MOSCOW -- Soviet President Mikhail S. Gorbachev and Russian leader Boris N. Yeltsin yesterday held their first substantial talks since their summer accord on economic reform dissolved in mutual accusations last month.
A spokeswoman for Mr. Yeltsin described the meeting as productive, calling it a "breakthrough" in the perpetually strained relations between the country's two leading politicians. Details of any agreements reached could not be learned last night.
Recent clashes of Mr. Gorbachev and Mr. Yeltsin over economic policy left potential foreign investors baffled and threatened to paralyze the planned transition to a market economy.
They spoke briefly while walking together at the head of the official Red Square demonstration on the Nov. 7 revolution anniversary, but yesterday's meeting was their first known negotiating session since late August.
Meanwhile, Moscow's City Council opened debate on a plan to extend rationing to most food and consumer goods and begin a crash program to privatize nearly all the retail stores in this capital of socialism.
But Communists, who now hold a minority of council seats, vowed to fight the plan.
The day's events illustrated the problem of coordinating economic reforms among authorities at the union, republic and local levels.
Political rivalry and power struggles are greatly complicating the already titanic task of turning a supercentralized, military-oriented economy into a flexible market economy to serve consumers.
Hopes for coordinated, radical economic change rose last summer, when Mr. Gorbachev and Mr. Yeltsin jointly assigned a team of economists to produce a plan for the transition to market. Both men subsequently endorsed the 500-day reform plan drawn up by the team, which envisioned a dramatic shift of power from the central Soviet government to the 15 republics, including the giant Russian Federation headed by Mr. Yeltsin.
But the central government, headed by Prime Minister Nikolai I. Ryzhkov, fought back. Mr. Ryzhkov insisted on presenting his own, far more cautious economic plan, which had behind-the-scenes support from the powerful military-industrialcomplex and the central bureaucracy.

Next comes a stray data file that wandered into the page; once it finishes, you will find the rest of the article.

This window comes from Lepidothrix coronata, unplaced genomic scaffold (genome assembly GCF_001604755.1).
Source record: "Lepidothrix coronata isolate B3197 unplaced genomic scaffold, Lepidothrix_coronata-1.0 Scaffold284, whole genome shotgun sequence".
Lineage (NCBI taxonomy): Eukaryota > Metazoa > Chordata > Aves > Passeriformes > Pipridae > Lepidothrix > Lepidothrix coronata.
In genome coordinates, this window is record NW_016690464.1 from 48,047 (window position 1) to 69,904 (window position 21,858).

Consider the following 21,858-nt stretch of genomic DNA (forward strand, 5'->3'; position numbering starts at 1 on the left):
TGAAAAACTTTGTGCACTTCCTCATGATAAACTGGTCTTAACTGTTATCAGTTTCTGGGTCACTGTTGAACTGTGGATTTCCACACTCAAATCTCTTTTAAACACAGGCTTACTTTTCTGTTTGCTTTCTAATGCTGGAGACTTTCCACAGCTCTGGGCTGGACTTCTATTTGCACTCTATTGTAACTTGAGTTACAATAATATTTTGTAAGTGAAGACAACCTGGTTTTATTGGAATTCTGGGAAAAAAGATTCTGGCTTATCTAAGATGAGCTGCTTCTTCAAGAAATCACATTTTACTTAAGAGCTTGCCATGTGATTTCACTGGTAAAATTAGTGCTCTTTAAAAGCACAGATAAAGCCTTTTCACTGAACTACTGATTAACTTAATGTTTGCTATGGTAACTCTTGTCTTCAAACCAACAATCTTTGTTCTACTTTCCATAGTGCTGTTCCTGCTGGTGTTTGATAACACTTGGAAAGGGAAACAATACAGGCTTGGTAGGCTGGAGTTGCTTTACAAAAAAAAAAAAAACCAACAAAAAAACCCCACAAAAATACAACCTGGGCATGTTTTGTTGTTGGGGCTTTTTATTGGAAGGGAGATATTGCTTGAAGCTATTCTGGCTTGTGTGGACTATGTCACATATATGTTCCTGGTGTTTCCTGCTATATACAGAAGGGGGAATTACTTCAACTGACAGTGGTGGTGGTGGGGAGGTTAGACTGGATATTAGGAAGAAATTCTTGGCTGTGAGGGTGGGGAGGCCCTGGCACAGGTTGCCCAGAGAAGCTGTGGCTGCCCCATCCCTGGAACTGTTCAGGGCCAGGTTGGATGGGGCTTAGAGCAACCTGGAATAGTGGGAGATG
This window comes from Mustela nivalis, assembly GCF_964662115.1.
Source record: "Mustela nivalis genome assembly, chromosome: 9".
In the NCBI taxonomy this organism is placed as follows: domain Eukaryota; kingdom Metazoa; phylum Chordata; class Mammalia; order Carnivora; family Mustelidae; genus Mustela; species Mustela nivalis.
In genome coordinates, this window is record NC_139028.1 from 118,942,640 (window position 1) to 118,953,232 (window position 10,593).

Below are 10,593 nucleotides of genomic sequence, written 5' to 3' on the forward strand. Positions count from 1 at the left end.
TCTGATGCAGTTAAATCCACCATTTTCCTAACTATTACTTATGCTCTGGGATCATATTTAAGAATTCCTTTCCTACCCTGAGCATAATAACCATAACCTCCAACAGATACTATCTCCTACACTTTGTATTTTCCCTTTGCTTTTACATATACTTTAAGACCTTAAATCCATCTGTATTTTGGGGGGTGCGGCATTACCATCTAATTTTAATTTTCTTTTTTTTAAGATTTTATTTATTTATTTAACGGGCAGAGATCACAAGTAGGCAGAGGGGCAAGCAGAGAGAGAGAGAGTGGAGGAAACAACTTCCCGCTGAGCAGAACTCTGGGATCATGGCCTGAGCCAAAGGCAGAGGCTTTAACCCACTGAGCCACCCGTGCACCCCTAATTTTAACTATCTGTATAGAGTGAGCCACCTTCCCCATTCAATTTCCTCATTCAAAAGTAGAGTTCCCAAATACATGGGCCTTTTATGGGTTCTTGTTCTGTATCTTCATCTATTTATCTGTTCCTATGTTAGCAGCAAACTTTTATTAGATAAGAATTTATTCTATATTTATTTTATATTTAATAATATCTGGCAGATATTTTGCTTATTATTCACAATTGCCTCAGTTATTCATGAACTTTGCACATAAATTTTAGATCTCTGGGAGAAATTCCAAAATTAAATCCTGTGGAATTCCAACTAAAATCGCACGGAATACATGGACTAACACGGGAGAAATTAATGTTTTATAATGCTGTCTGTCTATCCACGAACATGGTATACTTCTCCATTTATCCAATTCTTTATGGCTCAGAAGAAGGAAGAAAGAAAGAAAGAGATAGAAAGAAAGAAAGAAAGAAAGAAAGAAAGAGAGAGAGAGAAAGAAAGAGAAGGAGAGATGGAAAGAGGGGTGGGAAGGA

Mr. Yeltsin and the Russian parliament publicly called for the resignation of Mr. Ryzhkov's government and were joined by thousands of demonstrators. But Mr. Gorbachev defended his old ally and sought a compromise economic program, which many economists declared impossible.
Last month, the Soviet parliament finally approved an extremely general, watered-down compromise presented by Mr. Gorbachev. It was welcomed by Mr. Ryzhkov -- whose government was saved, at least temporarily -- and denounced by Mr. Yeltsin as a "catastrophe" and "fraud."
Mr. Gorbachev, for his part, accused Mr. Yeltsin of trying to dodge responsibility for the severe economic troubles ahead. The "center-left" coalition -- the Soviet president in the center and the Russian leader on the left -- previously hailed by many of the country's most popular politicians had disintegrated into a state of cold war.
As a result, economic change has been muddled and in some cases paralyzed. Mr. Gorbachev, Mr. Ryzhkov and the Soviet parliament have asserted the priority of Soviet laws; Mr. Yeltsin and the Russian parliament have repeatedly insisted that their laws take priority.
In areas from banking to taxes, the union and republic governments have been working at cross-purposes. Foreign businesspeople visiting Moscow to conclude deals have postponed decisions, uncertain whether to negotiate with union officials or Russian officials.